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November 22, 2005

Global Survey on Bipolar - Emphasizes Treatment

Global Survey Released on the World Mental Health Day 2005 Emphasizes Treatment Needs in Bipolar Disorder

Most people with bipolar disorder believe that successful treatment would significantly improve their quality of life and that treatment satisfaction is achieved by efficacy and tolerability, according to final results from the large scale Thinking Ahead survey(1). The survey conducted in eight countries revealed that bipolar disorder had a major negative impact on sufferers' lives and that of their family and friends. The final survey data were announced today to commemorate the 13th World Mental Health Day (WMHD) and to raise public awareness of the impact of this under-diagnosed condition.

Each year the WMHD is drawing attention to the often neglected issues of mental health. This year the campaign is dedicated to emphasize the link between mental and physical health across the life span. The Thinking Ahead global survey is highly relevant to illustrate this topic as bipolar disorder can be a serious condition that frequently begins in late adolescence or early adulthood and lasts the entire life.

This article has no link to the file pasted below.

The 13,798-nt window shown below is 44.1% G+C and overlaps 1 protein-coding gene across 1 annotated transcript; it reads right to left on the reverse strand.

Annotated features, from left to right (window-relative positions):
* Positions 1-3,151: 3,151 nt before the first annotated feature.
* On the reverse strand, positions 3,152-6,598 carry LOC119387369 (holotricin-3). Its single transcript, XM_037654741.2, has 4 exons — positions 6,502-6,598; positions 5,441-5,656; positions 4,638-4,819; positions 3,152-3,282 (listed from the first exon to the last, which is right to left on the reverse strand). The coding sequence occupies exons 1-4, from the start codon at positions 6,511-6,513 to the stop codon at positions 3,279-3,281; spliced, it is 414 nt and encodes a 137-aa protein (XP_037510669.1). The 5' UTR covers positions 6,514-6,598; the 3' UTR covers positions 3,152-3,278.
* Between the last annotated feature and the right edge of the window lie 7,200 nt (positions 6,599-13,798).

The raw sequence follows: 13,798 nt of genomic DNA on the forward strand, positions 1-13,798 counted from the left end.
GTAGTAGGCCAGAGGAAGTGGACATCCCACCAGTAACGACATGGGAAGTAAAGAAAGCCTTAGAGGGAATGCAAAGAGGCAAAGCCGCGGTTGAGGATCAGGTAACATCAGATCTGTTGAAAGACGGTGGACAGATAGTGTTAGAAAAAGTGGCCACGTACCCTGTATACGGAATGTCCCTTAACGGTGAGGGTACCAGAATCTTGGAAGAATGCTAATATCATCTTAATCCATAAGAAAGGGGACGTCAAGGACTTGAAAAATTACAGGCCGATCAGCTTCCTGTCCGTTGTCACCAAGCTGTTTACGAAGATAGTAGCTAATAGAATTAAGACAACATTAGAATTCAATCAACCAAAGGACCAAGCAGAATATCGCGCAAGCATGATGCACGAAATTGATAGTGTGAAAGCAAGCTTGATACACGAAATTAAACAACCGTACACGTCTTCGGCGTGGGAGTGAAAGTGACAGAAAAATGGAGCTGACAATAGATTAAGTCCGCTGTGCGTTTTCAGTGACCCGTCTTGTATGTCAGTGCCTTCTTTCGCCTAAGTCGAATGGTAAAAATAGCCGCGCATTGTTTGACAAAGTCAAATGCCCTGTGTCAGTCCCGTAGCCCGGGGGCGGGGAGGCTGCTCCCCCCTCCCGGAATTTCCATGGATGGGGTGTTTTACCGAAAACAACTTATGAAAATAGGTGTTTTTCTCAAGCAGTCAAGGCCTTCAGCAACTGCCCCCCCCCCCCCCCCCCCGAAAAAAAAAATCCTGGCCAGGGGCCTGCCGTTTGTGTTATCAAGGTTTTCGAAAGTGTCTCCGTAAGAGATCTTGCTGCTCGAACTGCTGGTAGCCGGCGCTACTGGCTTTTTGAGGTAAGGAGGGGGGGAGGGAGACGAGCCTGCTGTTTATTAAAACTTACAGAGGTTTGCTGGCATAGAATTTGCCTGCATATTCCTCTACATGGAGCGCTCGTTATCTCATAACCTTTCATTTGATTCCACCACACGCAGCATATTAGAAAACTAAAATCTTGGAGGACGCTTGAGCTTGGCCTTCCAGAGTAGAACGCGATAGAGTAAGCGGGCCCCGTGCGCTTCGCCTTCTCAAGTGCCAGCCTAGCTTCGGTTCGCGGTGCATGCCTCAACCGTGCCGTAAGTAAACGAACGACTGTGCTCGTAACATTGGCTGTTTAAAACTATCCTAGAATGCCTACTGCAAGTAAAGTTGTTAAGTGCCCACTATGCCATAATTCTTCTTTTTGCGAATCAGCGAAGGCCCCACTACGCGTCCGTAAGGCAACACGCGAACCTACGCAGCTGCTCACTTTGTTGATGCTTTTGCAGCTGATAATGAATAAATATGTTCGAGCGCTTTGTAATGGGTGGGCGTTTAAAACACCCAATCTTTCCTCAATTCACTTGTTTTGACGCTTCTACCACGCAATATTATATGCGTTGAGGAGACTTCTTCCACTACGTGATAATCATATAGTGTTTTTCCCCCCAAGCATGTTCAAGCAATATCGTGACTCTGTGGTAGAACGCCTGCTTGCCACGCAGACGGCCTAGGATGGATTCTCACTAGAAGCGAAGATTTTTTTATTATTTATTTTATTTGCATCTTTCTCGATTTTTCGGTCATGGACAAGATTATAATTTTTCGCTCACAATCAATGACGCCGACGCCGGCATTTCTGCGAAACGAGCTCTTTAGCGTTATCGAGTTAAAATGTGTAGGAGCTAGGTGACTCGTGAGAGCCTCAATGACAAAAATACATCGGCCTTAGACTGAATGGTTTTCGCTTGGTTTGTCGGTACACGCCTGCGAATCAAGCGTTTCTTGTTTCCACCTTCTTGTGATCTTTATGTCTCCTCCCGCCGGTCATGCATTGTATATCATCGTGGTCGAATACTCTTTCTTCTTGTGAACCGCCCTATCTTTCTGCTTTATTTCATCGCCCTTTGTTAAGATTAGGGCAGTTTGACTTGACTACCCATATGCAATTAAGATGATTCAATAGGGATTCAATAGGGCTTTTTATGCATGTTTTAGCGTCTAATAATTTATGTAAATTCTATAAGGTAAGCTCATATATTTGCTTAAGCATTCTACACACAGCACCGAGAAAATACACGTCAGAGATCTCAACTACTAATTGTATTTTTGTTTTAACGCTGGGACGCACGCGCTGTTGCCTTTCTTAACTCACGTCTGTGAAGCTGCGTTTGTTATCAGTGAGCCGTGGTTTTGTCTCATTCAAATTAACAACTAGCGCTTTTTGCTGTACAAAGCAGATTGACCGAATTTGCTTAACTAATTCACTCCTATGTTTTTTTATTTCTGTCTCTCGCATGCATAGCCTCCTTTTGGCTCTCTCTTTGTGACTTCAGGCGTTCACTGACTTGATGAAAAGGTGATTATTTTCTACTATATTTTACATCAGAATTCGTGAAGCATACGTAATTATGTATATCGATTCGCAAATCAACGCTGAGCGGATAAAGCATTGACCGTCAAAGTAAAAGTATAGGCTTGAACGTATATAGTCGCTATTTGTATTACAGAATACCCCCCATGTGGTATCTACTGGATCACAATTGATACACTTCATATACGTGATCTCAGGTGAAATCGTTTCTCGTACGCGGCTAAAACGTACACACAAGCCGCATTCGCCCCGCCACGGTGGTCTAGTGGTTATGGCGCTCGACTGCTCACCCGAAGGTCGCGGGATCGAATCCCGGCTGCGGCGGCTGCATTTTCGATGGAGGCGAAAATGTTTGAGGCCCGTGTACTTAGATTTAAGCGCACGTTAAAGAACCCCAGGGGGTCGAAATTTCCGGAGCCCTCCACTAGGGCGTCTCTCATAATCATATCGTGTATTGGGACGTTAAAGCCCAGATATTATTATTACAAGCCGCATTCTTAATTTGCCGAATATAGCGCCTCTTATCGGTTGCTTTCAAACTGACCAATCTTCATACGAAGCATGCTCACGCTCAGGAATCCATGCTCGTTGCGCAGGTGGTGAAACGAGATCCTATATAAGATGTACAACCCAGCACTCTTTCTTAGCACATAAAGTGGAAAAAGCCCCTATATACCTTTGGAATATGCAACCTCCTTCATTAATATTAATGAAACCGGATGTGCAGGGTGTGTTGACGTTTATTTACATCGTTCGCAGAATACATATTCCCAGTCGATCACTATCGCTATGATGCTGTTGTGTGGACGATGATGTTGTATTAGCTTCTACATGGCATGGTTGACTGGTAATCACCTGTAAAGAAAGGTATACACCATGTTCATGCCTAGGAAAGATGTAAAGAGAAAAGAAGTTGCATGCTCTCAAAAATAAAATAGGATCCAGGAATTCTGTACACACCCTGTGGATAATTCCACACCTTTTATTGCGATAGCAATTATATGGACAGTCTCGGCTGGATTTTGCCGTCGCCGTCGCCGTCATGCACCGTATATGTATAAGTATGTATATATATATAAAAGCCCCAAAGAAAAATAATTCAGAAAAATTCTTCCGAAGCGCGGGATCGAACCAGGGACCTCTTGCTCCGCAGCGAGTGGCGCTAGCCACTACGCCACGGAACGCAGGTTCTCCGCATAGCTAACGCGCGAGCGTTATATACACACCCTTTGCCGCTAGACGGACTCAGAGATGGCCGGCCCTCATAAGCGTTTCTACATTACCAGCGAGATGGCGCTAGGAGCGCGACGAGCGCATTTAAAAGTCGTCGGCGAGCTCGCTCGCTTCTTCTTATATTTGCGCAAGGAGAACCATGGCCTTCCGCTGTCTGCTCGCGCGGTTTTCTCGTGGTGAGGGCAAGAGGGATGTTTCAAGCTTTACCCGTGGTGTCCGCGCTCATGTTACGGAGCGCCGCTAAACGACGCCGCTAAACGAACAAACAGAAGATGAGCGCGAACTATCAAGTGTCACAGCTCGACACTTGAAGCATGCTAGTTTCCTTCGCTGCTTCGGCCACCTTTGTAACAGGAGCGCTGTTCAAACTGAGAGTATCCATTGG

The main findings of this survey among 737 people with bipolar disorder from Australia, Canada, Germany, Greece, Italy, Spain, the UK and the US show:

- Almost half (48%) of respondents feel that bipolar disorder had a highly negative impact on their lives. More people in Australia (65%) than UK (37%) and US (45%) felt this negative impact.

- Many respondents (35%) believe that the lives of their family and friends are also negatively impacted by their condition.

- The majority (80%) of all respondents say successful treatment would lead to significant improvement in their quality of life (increased functionality/improved lifestyle: achieving goals, maintaining a job, having relationships, living independently).

- The most important factors influencing satisfaction with treatment are efficacy (88%) and manageable side effects (77%).

- 72% of respondents believe the public does not understand their condition, possibly leading to the stigma associated with bipolar disorder.

"The public has to understand more about mental disorders such as bipolar disorder. People with bipolar disorder deserve the best possible treatment allowing them to enjoy life to the fullest," said Dr Jamie Mullen, MD, Senior Director Clinical Research, AstraZeneca.

It has been estimated that bipolar disorder affects between 0.3 percent and 3.7 percent of people(2-5). Up to half of the people with bipolar disorder may undertake at least one suicide attempt(6).


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